Hungary drops income tax for citizens under 25 to stop youth emigration

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Taking a leaf from its Polish allies’ economic policy, Hungary’s ruling conservatives plan to exempt under-25s from paying income tax, Prime Minister Viktor Orbán announced on Friday.

“We have decided on this tax reduction because it will strengthen cooperation between people, while the tax increases preferred by the left is choking [economic] performance,” Orbán said Friday morning in his regular weekly interview on national station Kossuth Rádió.

Poland’s ruling Law and Justice party (PiS) introduced income tax exemption for under-26 employees earning less than 85,528 zlotys on Aug. 1, 2019.

Analyzing the economic and social impact of the measure, Finance Minister Mihály Varga said on Sunday on news television HírTV’s Bayer Show that the main motivator was demographic.

“The most important issue for the country is still demography, encouraging, helping and supporting childbearing,” Varga said. “As a result, we have long been looking at the question of how to give as much support as possible to the younger generation, whether for a job, for studying, home-building or employment, as much depends fundamentally on how many children will be born in this country in a year.”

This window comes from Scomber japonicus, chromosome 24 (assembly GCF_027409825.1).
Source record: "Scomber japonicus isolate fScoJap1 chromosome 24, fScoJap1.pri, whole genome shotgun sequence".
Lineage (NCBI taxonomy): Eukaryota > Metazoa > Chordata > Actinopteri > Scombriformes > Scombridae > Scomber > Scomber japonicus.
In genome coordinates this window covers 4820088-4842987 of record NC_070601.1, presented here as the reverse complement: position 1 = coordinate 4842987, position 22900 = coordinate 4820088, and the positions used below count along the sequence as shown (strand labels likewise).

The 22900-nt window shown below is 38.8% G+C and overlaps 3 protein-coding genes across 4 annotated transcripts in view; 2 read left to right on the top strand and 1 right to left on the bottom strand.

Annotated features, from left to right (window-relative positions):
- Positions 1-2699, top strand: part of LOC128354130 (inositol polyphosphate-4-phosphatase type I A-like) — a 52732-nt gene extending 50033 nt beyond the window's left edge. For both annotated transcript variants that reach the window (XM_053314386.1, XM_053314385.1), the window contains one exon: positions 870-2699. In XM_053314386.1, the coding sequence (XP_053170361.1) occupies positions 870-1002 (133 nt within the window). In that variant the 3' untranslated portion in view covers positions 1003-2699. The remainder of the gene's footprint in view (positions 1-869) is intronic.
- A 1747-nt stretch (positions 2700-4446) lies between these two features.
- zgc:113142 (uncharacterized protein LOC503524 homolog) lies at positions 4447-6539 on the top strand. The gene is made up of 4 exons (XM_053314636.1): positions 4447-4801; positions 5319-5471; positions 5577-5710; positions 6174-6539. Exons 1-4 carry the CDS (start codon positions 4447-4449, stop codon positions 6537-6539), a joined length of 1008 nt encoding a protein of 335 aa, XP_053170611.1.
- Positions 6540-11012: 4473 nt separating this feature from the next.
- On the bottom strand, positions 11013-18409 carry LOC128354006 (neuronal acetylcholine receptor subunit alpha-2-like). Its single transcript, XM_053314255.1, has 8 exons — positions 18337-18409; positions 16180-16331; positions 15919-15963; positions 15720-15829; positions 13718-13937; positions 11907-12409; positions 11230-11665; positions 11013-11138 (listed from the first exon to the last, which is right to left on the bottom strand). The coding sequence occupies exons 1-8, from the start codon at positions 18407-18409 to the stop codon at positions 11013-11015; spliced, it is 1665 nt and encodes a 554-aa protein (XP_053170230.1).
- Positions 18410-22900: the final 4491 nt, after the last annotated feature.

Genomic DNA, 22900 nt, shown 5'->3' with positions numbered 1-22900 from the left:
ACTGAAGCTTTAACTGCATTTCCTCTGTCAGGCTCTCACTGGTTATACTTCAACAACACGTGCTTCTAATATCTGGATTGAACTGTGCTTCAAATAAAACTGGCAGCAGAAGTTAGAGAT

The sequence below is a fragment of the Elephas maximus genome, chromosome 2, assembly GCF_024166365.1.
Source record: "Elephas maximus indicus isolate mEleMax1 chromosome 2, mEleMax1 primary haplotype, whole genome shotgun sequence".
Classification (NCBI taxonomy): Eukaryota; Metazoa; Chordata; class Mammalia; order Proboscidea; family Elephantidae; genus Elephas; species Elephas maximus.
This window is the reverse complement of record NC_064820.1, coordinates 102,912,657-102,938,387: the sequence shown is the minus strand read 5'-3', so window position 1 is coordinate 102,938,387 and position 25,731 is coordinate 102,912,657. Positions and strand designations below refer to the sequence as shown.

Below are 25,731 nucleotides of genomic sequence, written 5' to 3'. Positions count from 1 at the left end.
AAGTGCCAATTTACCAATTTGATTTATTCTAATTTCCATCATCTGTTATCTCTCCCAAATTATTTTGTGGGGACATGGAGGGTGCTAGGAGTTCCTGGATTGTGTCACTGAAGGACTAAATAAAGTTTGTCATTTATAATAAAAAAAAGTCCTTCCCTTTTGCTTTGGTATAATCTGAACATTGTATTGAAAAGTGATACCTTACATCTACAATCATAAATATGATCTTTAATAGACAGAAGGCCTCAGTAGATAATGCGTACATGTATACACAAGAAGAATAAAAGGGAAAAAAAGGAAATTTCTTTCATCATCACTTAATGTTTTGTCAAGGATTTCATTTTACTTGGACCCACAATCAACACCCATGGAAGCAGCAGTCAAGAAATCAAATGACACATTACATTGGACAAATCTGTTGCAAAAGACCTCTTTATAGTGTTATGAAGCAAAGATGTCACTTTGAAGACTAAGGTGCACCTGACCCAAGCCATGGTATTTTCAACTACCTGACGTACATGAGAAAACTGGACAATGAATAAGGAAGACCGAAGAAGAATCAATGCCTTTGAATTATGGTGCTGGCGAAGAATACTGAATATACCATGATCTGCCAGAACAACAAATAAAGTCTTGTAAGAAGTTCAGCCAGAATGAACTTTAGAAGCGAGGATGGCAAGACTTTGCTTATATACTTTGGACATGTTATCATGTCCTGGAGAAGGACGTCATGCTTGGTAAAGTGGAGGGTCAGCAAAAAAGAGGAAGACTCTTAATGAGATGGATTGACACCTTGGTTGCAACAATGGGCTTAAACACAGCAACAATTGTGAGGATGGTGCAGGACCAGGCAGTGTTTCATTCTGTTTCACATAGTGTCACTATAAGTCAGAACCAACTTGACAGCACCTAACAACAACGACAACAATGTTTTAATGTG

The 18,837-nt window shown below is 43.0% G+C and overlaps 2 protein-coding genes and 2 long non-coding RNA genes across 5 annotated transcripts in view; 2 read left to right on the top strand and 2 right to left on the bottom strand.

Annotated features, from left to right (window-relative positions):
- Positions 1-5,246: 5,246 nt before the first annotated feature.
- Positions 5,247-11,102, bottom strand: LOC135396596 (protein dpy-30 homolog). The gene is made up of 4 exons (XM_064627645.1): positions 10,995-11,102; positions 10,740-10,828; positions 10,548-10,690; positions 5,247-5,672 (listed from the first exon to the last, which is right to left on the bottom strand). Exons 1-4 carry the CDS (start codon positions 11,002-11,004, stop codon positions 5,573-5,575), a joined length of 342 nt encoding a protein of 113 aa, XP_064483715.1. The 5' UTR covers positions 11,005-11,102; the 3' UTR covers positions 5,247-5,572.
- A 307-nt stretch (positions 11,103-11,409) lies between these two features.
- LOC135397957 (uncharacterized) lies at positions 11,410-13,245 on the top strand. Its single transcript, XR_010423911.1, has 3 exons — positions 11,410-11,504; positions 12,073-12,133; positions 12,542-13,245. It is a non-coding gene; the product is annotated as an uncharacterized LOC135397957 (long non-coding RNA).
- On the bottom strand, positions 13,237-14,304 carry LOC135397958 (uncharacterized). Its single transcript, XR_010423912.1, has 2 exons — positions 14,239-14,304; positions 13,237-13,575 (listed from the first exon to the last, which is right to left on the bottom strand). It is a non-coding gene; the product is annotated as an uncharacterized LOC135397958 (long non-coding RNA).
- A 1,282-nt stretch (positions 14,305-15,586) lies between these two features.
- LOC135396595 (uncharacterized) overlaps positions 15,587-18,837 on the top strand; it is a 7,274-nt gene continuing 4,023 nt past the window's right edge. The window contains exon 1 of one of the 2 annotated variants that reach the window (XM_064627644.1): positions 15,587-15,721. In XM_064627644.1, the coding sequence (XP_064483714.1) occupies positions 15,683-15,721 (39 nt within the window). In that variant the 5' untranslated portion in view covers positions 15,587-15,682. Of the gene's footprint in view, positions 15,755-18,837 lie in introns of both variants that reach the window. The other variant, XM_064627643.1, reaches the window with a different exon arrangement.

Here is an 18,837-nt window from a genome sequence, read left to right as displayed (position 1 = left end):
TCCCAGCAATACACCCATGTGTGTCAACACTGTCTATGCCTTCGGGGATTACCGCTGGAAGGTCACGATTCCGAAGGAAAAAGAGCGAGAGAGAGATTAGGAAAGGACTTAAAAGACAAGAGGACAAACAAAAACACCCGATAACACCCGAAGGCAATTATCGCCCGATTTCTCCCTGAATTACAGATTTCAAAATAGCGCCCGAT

“After a thorough analysis, we believe that we have an opportunity to give [them] a tax break similar to the full income tax exemption of mothers with four or more children,” Varga said. Commenting on the opposition’s criticism of the planned measure, he added that the tax exemption — limited to the average income in Hungary — is a decision that will impact the lives of some 280,000.

“When the left-wing media raises its voice in the name of groups of a few dozen people, I am quite surprised that they would dismiss several hundred thousand people with a wave of the hand,” Varga said. “This is a very important generation, and they are in the life stage when such a support could be quite welcome.”

He said that while the measure is expected to cost the budget about HUF 100 billion (€277 million) in lost tax revenue, the social impact is a much more pertinent consideration.

“I say again, tax revenue is a small aspect of this, an important aspect of course, but only a small aspect, since the long-term goal is for a young person to feel connected to their own country, find their place here, in this economy, and hopefully have children.”

Title image: Hungarian Finance Minister Mihály Varga (L) on the Bayer Show on January 17, 2021. (source: Facebook)


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